Endangered Red Wolves To Be Released Into North Carolina Wild

by Jon D. B.
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The critically endangered red wolf species holds no more than 7 wild individuals, with zoos and refuges keeping these once plentiful predators from total extinction.

The first week of March 2021 holds hope for the red wolf as the North Carolina government and wildlife officials work in tandem to release more into the wilds of their state. The critical status of the species, however, means that there are precious few available for rerelease. In total, just two red wolves were set free Monday, March 3.

The release marks important progress in the rehabilitation of a remarkable predator. The red wolf, once as widespread in the U.S. as their grey cousins, now dwindles on the brink of total extinction. No more than 7 individuals exist in the North American wilds. Around 250 exist in zoo, refuge, and sanctuary breeding programs, but reintroduction into their natural habitat has proven difficult.

Such is the case for North Carolina in full. State citizens are unsure if they want the large, efficient predators reinstated into their daily lives. Their government has responded in kind, with the releases of captive-bred wolves being largely halted in recent years.

Red wolves were nearly driven to extinction in the mid-1900s via aggressive predator-control programs across the eastern United States. This, coupled with industrialization and habitat destruction, wiped out 99% of the species. It’s their well-documented and extensive hybridization with coyotes, however, that poses the most curious questions of all – and keeps most state governments from recognizing the red wolf as critically endangered.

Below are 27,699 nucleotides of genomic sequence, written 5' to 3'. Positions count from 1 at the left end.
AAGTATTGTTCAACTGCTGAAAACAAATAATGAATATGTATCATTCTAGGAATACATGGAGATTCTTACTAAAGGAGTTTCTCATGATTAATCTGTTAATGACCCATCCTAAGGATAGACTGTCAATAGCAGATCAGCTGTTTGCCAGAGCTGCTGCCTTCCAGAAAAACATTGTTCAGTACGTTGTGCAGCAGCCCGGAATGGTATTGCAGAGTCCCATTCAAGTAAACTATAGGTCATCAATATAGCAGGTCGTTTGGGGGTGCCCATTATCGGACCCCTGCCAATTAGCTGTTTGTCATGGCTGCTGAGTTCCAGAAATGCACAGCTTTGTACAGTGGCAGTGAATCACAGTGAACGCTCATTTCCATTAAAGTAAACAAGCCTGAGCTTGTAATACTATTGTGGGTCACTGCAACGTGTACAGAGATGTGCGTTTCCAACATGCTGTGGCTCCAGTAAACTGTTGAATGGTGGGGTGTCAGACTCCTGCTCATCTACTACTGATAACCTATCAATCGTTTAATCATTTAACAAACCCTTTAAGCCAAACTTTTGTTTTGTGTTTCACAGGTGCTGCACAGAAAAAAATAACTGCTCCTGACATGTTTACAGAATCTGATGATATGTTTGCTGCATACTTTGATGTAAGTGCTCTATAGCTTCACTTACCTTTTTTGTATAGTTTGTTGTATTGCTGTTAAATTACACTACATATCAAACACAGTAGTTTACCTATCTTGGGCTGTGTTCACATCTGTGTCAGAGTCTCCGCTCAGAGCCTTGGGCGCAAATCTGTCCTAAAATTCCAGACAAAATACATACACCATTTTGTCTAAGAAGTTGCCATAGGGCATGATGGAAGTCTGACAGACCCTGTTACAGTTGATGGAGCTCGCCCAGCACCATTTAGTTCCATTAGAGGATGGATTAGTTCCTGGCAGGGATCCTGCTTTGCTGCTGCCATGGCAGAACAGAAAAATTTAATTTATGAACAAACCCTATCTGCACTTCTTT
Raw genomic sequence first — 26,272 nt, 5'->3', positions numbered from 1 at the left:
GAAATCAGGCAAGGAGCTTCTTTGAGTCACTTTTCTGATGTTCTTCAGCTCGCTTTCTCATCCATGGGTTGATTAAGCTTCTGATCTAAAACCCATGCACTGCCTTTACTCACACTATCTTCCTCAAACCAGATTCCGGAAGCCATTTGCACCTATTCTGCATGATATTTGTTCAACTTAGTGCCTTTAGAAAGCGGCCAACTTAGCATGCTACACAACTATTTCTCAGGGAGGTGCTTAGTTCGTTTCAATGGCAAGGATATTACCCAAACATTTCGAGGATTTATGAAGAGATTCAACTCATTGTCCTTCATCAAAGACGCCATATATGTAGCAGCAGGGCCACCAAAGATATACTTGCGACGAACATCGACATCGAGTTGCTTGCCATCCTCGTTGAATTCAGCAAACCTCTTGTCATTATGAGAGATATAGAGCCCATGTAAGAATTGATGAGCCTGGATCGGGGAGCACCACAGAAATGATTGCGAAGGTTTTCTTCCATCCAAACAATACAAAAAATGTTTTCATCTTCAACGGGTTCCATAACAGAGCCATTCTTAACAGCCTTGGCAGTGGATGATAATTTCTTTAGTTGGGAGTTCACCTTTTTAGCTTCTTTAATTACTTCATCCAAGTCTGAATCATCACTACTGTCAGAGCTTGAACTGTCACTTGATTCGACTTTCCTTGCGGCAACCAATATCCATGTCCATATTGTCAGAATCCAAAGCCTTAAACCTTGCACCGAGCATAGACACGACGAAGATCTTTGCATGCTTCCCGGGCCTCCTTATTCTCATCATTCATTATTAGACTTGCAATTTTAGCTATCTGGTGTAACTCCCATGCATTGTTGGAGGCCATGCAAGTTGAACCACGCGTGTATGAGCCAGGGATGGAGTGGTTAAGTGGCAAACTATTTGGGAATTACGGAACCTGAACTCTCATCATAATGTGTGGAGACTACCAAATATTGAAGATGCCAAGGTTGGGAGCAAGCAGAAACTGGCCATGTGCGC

NC Government Will Make or Break Red Wolf Survival

In the case of North Carolina, their newest plan to reintroduce the species falls to U.S. District Judge Terrence Boyle in January. From it, Boyle ordered the U.S. Fish and Wildlife Service to introduce more red wolves into the eastern part of the state.

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Red Wolves are seen at the North Carolina Museum of Life + Science in Durham, NC. (Photo by Salwan Georges/Getty Images)

Why North Carolina? The state is absolutely critical to the survival of the species. It is the only place in the world where the red wolf still roams the wilds. Amidst near-insurmountable odds, the canines have managed to cling to existence here.

According to local news station WITN, “The U.S. Fish and Wildlife Service said in the filing Monday that it brought two male wolves from a Florida wildlife refuge, paired them with wild female wolves from North Carolina and let them loose in February.”

Tragically, one of the male wolves was hit by a car. It’s accidents like this that only add fuel to the fire for wildlife officials looking to reintroduce the species in far greater numbers.

To this end, the U.S. Fish and Wildlife Service “plans to release another captive-bred pair into the wild this summer and will aim to introduce captive-bred pups into any wild litters born in the breeding season that runs through May,” WITN cites.

Wolf conservation groups feel these continually-small steps will not be enough, however. Local wildlife advocates are pushing for the NC government to move with urgency. Whether this is possible remains to be seen. Judge Boyle is giving conservationists two weeks to sight any objections to the state’s new plan. This includes several groups also suing the federal government over the treatment of red wolves.

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